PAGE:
China's Gong Li Supports Film Ratings System
Veteran actress Gong Li was a star from the start. Modern Chinese cinema grew up with her career, from her appearance in Zhang Yimou’s directorial debut Red Sorghum, in 1987, to her performance in the Oscar-nominated Raise the Red Lantern, which put her in the international spotlight. For The Story of Qiu Ju, she won the Best Actress award at the 1992 Venice Film Festival, and the next year, for her role in Chen Kaige’s Farewell My Concubine, she won a New York Film Critics Circle award.
In each outing, Gong has filled the screen with her strong and presence and striking beauty, landing her parts in Hollywood films Miami Vice, Hannibal Rising and Shanghai. On the occasion of the U.S. release of her latest film -- director Chen Daming’s Chinese remake of What Women Want – Gong, 44, spoke candidly through an interpreter to The Hollywood Reporter’s New York bureau chief Georg Szalai.
THR: The What Women Want remake is a romantic comedy – not one of the genres that you are known for – and a redux of a U.S. film. What challenges did that present for you?
Gong Li: It was a new challenge for me, because first of all it is the first time I play a modern woman in Chinese films. She is not just a modern woman, but a very contemporary woman. I did that in Miami Vice, but that was a Hollywood movie. Also, the role here is that of a businesswoman. That was a challenge to play. And this is a romantic comedy, so she is in a very complicated situation. She is a deep character with a lot of layers.
As far as the fact that this is a remake, I did see the original Hollywood version, and I liked it a lot. But when I watched it, I felt that there could have been more to the woman’s part. There wasn’t enough feeling and chemistry between the male and female leads. So when I was discussing the film with the director, we decided that this was one of the places that we would try to rewrite to increase the depth and complexity of the female character to make her more humane and give her some more emotional depth. It was definitely a big challenge.
Can you describe a scene, in which you tried to add such depth?
Gong Li: You can look at the overall development of her character. She is very serious and a strong woman but has certain vulnerable points at work. She is very dedicated to her work and extremely good at it, but because of that, she is missing something in her life. You can say it is love, but not because nobody wants her. There are many men who would chase her, but she frankly doesn’t have time for that. As far as adding complexity, I remember very clearly there is a scene at the end where she gets fired. In that scene, she sits and is not really clear about why she is fired and it is a very emotional moment with mixed feelings for her. She doesn’t quite understand what has happened. And it is very difficult for her to leave because of the romantic attachment. That is where I think her confusion really comes out. It reveals to us how painful and difficult this is for her.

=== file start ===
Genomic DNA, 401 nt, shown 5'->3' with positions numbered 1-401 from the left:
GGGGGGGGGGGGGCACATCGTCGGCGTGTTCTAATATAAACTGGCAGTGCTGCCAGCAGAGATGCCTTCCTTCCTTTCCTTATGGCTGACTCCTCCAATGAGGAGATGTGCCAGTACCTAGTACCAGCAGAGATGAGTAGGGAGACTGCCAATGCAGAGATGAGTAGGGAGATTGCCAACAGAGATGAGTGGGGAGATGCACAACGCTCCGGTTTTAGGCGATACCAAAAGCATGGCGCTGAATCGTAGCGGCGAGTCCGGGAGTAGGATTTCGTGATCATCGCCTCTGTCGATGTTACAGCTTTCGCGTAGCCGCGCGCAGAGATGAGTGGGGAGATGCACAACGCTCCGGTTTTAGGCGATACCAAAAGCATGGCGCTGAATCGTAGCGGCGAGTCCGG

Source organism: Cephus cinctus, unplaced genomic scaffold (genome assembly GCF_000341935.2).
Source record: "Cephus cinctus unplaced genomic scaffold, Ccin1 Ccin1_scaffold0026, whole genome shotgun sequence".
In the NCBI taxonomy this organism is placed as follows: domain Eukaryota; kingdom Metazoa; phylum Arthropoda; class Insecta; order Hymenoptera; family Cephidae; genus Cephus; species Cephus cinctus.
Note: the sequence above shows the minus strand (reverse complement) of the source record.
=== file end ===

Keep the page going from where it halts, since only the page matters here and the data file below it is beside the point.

How does your role in the film reflect the rising status of women in the workplace in China today and what challenges remain for women?
Gong Li: You are right. What we are facing is the situation of young, urban women in China today. It is not that women didn’t have the ability to do all these things before. But because of society and social conditions, they were, I guess you could say, repressed. They didn’t have a chance to express that kind of ability in the workforce or in public ways. Of course, it is more and more possible. This ability Chinese women have long had is finally able to come out and we can really see that in full bloom. So many women now are entering the workforce and also taking up very important positions CEOs, for example. The problem for many such women now is how to balance all the different kind of responsibilities that they take on and that they want to take up. They have to balance family and work and maybe kids. Chinese woman really have a strong desire to do that. They want to grab a hold of all these things. They are willing and able. But there is the challenge of how to keep the balance.
I mentioned those strong female CEOs. I actually went to interview some of them to ask them about this. A few of them said it is actually better being single. Some of the ones I spoke with said that once they have gotten that far, they don't want to give up the fruits of their hard work. So, they must give up something. Another way to look at this is that in order to maintain such a high level, a lot of times they must get so strong that it is nearly an androgynous character. At the office and in meetings, they have to speak in a very straightforward and even a masculine way to speak on even terms. And not a lot of men can handle such a strong woman, right? They may run into some problems at homes.